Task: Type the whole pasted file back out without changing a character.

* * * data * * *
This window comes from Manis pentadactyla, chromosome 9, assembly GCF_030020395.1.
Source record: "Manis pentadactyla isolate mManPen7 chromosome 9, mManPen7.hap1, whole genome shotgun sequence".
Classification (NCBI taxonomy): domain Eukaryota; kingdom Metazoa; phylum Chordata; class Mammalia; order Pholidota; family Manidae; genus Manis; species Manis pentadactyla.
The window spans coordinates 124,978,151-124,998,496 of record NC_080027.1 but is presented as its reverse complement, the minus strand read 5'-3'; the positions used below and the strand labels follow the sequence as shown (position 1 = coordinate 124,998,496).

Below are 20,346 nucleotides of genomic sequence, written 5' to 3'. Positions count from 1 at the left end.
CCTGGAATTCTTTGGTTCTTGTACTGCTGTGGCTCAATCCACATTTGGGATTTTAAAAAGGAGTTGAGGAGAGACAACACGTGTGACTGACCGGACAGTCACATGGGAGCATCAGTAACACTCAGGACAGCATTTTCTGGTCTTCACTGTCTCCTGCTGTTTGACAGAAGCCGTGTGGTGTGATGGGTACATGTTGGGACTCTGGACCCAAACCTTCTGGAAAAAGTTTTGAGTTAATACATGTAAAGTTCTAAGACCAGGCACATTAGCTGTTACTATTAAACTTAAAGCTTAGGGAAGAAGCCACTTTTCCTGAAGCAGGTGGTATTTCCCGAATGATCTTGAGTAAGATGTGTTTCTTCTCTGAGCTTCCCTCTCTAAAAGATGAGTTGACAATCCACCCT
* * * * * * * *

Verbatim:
This window comes from Manis pentadactyla, chromosome 9, assembly GCF_030020395.1.
Source record: "Manis pentadactyla isolate mManPen7 chromosome 9, mManPen7.hap1, whole genome shotgun sequence".
Classification (NCBI taxonomy): domain Eukaryota; kingdom Metazoa; phylum Chordata; class Mammalia; order Pholidota; family Manidae; genus Manis; species Manis pentadactyla.
The window spans coordinates 124,978,151-124,998,496 of record NC_080027.1 but is presented as its reverse complement, the minus strand read 5'-3'; the positions used below and the strand labels follow the sequence as shown (position 1 = coordinate 124,998,496).

Below are 20,346 nucleotides of genomic sequence, written 5' to 3'. Positions count from 1 at the left end.
CCTGGAATTCTTTGGTTCTTGTACTGCTGTGGCTCAATCCACATTTGGGATTTTAAAAAGGAGTTGAGGAGAGACAACACGTGTGACTGACCGGACAGTCACATGGGAGCATCAGTAACACTCAGGACAGCATTTTCTGGTCTTCACTGTCTCCTGCTGTTTGACAGAAGCCGTGTGGTGTGATGGGTACATGTTGGGACTCTGGACCCAAACCTTCTGGAAAAAGTTTTGAGTTAATACATGTAAAGTTCTAAGACCAGGCACATTAGCTGTTACTATTAAACTTAAAGCTTAGGGAAGAAGCCACTTTTCCTGAAGCAGGTGGTATTTCCCGAATGATCTTGAGTAAGATGTGTTTCTTCTCTGAGCTTCCCTCTCTAAAAGATGAGTTGACAATCCACCCT